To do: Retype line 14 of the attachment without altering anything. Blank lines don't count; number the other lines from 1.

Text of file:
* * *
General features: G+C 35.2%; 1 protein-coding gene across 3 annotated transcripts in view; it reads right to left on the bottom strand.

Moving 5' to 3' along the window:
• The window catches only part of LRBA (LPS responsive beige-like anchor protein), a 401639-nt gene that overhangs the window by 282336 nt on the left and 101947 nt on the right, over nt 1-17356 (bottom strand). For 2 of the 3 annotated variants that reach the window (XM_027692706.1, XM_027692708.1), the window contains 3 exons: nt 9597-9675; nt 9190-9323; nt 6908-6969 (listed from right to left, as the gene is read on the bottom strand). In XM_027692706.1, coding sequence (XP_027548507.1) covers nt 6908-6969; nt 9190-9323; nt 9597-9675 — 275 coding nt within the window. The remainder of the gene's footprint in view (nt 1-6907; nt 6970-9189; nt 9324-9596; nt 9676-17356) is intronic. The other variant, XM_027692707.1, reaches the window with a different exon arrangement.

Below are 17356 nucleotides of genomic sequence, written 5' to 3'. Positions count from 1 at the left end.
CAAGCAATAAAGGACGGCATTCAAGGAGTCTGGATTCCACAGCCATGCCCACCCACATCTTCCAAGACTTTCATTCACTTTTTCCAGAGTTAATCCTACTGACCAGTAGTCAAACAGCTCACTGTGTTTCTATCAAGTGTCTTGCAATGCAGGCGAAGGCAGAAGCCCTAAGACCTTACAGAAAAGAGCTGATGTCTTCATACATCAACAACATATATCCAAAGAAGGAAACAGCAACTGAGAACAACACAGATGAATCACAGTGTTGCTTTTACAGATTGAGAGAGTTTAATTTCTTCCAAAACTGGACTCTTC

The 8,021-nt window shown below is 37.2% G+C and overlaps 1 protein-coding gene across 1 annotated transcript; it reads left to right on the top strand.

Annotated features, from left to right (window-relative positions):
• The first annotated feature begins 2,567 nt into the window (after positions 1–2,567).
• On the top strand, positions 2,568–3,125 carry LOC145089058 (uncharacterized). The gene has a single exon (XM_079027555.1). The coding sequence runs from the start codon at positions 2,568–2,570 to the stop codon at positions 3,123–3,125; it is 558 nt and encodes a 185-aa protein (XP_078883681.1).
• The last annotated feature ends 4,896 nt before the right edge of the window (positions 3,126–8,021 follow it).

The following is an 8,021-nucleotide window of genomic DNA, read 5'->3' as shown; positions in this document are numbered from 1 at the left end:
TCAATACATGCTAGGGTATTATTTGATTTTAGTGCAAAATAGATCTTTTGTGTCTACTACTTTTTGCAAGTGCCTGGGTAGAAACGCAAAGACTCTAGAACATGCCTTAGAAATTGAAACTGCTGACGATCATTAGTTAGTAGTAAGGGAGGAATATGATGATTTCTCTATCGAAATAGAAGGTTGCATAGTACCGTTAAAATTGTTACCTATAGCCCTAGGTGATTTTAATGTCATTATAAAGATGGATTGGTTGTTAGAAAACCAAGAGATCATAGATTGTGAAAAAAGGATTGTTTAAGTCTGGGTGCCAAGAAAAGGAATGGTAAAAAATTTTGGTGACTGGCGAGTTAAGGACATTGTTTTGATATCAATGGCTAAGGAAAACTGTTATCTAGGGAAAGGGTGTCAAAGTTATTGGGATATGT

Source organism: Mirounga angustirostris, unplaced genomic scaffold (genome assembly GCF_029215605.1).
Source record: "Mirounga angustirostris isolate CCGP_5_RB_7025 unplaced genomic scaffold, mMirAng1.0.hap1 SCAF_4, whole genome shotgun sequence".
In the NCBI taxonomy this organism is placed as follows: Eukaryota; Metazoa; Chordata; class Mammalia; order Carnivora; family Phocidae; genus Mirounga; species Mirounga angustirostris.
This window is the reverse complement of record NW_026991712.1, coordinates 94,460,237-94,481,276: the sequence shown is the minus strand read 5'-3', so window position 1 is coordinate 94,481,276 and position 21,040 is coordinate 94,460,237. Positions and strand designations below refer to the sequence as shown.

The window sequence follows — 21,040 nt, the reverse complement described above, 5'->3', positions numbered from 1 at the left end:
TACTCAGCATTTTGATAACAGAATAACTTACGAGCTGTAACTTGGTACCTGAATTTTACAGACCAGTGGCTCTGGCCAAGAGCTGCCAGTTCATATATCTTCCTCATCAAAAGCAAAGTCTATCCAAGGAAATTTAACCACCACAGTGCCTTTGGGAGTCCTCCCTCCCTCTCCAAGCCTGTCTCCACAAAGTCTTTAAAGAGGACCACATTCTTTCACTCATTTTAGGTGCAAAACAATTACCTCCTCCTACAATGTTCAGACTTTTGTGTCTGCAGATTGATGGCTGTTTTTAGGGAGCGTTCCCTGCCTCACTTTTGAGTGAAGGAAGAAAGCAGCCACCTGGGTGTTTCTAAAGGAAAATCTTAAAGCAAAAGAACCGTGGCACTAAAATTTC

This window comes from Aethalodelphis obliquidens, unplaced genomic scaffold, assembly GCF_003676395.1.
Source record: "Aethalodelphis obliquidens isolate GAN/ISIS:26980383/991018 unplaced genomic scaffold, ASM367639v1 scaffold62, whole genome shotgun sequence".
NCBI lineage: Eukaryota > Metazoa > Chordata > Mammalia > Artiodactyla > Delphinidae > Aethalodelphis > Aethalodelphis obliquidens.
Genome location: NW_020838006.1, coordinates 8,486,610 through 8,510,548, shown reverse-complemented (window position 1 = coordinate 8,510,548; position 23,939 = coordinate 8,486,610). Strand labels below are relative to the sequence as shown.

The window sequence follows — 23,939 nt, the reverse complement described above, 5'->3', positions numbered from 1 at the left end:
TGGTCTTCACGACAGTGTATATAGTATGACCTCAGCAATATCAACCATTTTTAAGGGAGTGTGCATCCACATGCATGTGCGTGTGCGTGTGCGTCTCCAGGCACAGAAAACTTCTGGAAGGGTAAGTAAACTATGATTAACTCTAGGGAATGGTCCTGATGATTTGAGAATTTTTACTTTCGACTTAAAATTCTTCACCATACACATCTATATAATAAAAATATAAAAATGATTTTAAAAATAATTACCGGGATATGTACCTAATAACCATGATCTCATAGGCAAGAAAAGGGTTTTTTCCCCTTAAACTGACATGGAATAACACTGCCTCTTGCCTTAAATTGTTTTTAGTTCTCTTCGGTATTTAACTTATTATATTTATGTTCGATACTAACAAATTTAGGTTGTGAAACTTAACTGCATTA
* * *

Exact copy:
Source record: "Mirounga angustirostris isolate CCGP_5_RB_7025 unplaced genomic scaffold, mMirAng1.0.hap1 SCAF_4, whole genome shotgun sequence".